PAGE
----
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The D-Day Invasion: January 1944-July 1944

World War II Timeline: April 2, 1944-April 13, 1944

Allied actions in April 1944 included the destruction of Nazi Gestapo headquarters and a massive bombing campaign in Hungary, Yugoslavia, and Nazi Germany. More notable events from this time appear in the following timeline.

World War II Timeline: April 2-April 13

April 2: Nazis murder 86 French civilians in reprisal for partisan aggression.

Soviet Union troops invade Romania, with a plan to recapture the oil-rich nation for the Allies.

April 3: With the Nazi Germans in control of Hungary, the Allies revoke their promise to spare the country and attack German positions in the capital of Budapest.

April 4: General Charles de Gaulle assumes leadership of the Free French army.

April 5: Allied aircraft again attack the Axis-controlled oil production and transport facilities of Ploesti, Romania.

April 6: In Britain, the dramatic increase in the number of wage-earning citizens leads the government to introduce pay-as-you-earn taxation, whereby an employer deducts a set amount from an employee's paycheck per pay period.

April 7: The Soviet Union declines a renewed Japanese offer to negotiate a separate peace between the Nazis and the Russians.

April 10: The Red Army reclaims Odessa, an important Soviet port on the Black Sea, from the retreating German army.

April 11: The RAF destroys the Gestapo's headquarters in The Hague, including files on individual Dutch nationals scheduled to be deported to the Nazi camps.

World War II Headlines

The battle for control of Italy continued in 1944. Read about this and other World War II headlines below.

The fight for Italy continues: The Allies' success in North Africa enabled them to invade Sicily in July 1943 and Italy in September. But despite an Italian armistice on September 8, the Germans continued to fight on determinedly. Due to the impending Allied invasion of Northern Europe, the Italian campaign was consistently accorded a lower priority by the Allies, and consequently was often under-resourced. The strategic failure of the landing at Anzio exemplified this and other Allied deficiencies. Meanwhile, the German defense of Cassino was particularly tenacious. Nevertheless, the Allies advanced relentlessly northward, smashing through the Gustav Line and the Gothic Line. The Germans surrendered in Italy on May 2, 1945.

American infantryman Ira Eaker plans bombing offensive: American Ira Eaker, an infantryman during World War I, began training as a pilot in 1918. He won the Distinguished Flying Cross in 1929 for helping set a world flight endurance record. In 1942 he was named commander of the Eighth U.S. Army Air Force based in Britain, where he led the first U.S. bomber raid on Europe. A proponent of daylight precision bombing, he helped persuade Winston Churchill to launch the Combined Bomber Offensive (also known as the Eaker Plan), in which the Americans focused on daylight bombing and the Royal Air Force conducted night bombing. He was named commander-in-chief of the Allied Air Force in the Mediterranean in late 1943.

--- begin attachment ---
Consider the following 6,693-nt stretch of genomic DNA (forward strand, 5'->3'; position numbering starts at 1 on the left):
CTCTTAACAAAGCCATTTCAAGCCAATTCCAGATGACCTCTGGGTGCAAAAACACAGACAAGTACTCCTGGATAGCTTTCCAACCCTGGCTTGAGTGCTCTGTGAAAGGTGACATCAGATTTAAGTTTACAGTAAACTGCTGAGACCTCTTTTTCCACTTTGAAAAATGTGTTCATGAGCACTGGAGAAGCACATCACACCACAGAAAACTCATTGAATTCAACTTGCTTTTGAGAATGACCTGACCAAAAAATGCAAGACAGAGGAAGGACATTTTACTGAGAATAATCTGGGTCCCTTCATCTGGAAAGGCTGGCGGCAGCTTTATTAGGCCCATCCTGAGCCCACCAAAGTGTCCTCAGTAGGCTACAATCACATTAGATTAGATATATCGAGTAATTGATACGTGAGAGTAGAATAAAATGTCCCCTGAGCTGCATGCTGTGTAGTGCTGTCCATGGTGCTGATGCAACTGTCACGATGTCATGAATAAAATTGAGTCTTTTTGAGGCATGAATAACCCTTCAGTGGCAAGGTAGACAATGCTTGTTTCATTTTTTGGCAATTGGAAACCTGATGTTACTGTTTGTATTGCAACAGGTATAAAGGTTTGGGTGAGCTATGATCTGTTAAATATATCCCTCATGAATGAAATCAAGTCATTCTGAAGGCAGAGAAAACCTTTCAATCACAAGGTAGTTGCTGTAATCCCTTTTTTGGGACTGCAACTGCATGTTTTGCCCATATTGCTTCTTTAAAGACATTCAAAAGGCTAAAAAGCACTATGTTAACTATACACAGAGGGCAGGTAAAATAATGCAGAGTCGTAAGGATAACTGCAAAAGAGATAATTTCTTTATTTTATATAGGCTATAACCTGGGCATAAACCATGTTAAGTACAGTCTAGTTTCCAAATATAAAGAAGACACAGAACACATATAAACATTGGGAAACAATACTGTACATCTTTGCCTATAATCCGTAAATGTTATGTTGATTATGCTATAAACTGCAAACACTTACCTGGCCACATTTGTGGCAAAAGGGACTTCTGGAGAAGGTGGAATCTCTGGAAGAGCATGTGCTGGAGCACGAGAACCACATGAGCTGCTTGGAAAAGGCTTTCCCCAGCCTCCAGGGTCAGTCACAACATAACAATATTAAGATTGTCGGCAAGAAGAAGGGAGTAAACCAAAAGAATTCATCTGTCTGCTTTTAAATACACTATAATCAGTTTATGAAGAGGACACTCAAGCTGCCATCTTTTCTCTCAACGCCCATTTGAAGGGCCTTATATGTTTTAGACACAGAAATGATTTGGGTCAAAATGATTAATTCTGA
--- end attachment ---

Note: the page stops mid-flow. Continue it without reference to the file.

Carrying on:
Britain's Women's Auxiliary Air Force (WAAF) aids the war effort: Although WAAFs did not fly planes (unlike their civilian female counterparts in the Air Transport Auxiliary), their duties centered around such vital matters as weather, radar, codes, reconnaissance, and intelligence. Beginning in 1944, many WAAFs served beyond the home front, including in Europe after the invasion of Normandy.

Pope Pius XII is hailed and criticized for wartime actions: In 1943, Time magazine praised Pope Pius XII and the Catholic Church for "fighting totalitarianism more knowingly, devoutly, and authoritatively, and for a longer time, than any other organized power." However, even during his life, Pius's wartime policies were controversial. Despite his muted denunciations of Nazi aggression and racial theories, the Vatican under his leadership remained officially neutral throughout the war. Pius also stirred criticism for not denouncing the Nazis' atrocities against the Jews. Members of the Church hierarchy, however, hid Jews in monasteries, convents, and the Vatican itself, saving thousands of Jewish lives.

Romans hail American liberators: Shortly before the June 4, 1944, liberation of Rome, the city had endured a week of Allied bombings that killed some 5,000 civilians. Even so, crowds of Romans grateful for an end to the Nazi occupation joyfully greeted the soldiers of U.S. general Mark Clark's Fifth Army, showering them with flowers. In his fireside chat of June 5, President Roosevelt reminded his listeners that Ancient Rome had once ruled the known world. "That, too, is significant," he said, "for the United Nations are determined that in the future no one city and no one race will be able to control the whole of the world."

Continue following World War II's history with the 1944 timeline and headlines presented in the next section of this article.

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